“Expungement of records” is defined as “the sealing and retention of all records of a conviction and/or probation and the removal from active files of all records and information relating to conviction and/or probation.”  § 12-1.3-1(2).  Expungement releases recipient “from all penalties and disabilities resulting from the crime,” except that it may serve as a predicate offense, for sentencing purposes, in a subsequent prosecution.  § 12-1.3-4(a).  Generally, expungement relieves legal disabilities (including firearms disabilities).  See § 12-1.3-4.  A person whose conviction has been expunged “may state that he or she has never been convicted of the crime” in “any application for employment, license, or other civil right or privilege, or any appearance as a witness,” except that conviction must be disclosed in applications for certain jobs and licenses involving teaching, early childhood education, law enforcement, coaching, and the practice of law.  § 12-1.3-4(b).  Expunged records also remain available to entities charged with hiring and licensing in those specific areas.  § 12-1.3-4(c), (d).  Unauthorized disclosure may lead to civil liability.  § 12-1.3-4(d).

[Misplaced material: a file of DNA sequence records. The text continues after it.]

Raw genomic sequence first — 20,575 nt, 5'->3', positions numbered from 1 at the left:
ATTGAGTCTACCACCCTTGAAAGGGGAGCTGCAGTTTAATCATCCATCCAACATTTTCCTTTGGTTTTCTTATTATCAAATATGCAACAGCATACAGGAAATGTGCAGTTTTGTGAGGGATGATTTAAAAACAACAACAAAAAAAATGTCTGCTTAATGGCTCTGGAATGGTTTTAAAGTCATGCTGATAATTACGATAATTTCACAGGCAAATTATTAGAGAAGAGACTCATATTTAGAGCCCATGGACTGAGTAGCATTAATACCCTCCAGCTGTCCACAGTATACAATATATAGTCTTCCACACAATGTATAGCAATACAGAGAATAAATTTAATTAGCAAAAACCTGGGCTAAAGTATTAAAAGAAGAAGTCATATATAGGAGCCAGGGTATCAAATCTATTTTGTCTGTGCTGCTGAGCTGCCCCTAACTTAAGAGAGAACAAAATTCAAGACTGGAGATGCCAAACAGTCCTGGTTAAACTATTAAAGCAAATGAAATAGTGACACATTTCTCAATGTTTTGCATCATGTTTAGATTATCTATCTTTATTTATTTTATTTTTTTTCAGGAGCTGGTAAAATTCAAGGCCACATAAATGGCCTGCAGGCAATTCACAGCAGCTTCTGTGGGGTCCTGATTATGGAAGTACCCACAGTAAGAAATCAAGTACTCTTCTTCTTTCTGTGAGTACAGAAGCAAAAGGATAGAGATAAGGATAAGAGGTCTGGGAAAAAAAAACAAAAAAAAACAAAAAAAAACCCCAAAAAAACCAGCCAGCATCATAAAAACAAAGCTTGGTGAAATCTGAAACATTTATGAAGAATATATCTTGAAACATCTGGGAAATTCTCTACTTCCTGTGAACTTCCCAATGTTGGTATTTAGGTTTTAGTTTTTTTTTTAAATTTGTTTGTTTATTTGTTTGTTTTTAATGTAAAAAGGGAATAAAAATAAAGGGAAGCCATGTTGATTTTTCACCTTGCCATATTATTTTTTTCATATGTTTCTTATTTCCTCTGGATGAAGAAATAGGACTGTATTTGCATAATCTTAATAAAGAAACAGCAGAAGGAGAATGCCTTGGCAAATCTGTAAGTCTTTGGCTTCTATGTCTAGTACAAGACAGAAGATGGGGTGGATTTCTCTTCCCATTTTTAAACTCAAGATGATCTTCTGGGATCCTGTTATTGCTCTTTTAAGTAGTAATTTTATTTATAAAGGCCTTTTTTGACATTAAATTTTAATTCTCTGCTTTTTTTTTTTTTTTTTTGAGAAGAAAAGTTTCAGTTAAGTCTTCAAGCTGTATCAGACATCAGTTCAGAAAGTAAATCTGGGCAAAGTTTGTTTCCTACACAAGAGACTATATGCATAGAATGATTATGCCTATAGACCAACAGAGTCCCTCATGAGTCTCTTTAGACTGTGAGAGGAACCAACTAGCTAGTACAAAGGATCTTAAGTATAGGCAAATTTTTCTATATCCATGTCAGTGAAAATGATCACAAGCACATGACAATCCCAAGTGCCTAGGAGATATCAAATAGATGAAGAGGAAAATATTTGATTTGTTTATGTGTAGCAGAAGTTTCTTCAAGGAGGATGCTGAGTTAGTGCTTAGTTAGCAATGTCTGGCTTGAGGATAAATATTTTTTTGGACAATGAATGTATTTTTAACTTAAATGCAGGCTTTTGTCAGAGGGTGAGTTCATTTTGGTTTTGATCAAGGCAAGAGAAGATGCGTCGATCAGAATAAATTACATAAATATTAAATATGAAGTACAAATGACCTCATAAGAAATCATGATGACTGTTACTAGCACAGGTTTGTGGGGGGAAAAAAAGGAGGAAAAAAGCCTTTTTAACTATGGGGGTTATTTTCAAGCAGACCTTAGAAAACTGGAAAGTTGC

2.  Nolo plea followed by probation

Pursuant to R.I. Gen. Laws § 12-18-3, a person who pleads nolo contendere and is placed on probation without judgment will have no conviction if probation is successfully completed, and sealing is available on same basis as other non-conviction records under § 12-1-12.1(a). Evidence of the nolo plea may not be introduced in any court proceeding, except that it may be provided a court in a subsequent criminal proceeding.  Where the offense constitutes a crime of violence, the plea shall be deemed a conviction for purposes of purchasing a firearm, § 12-18-3(c).

3.  Deferred sentences (deferred adjudication)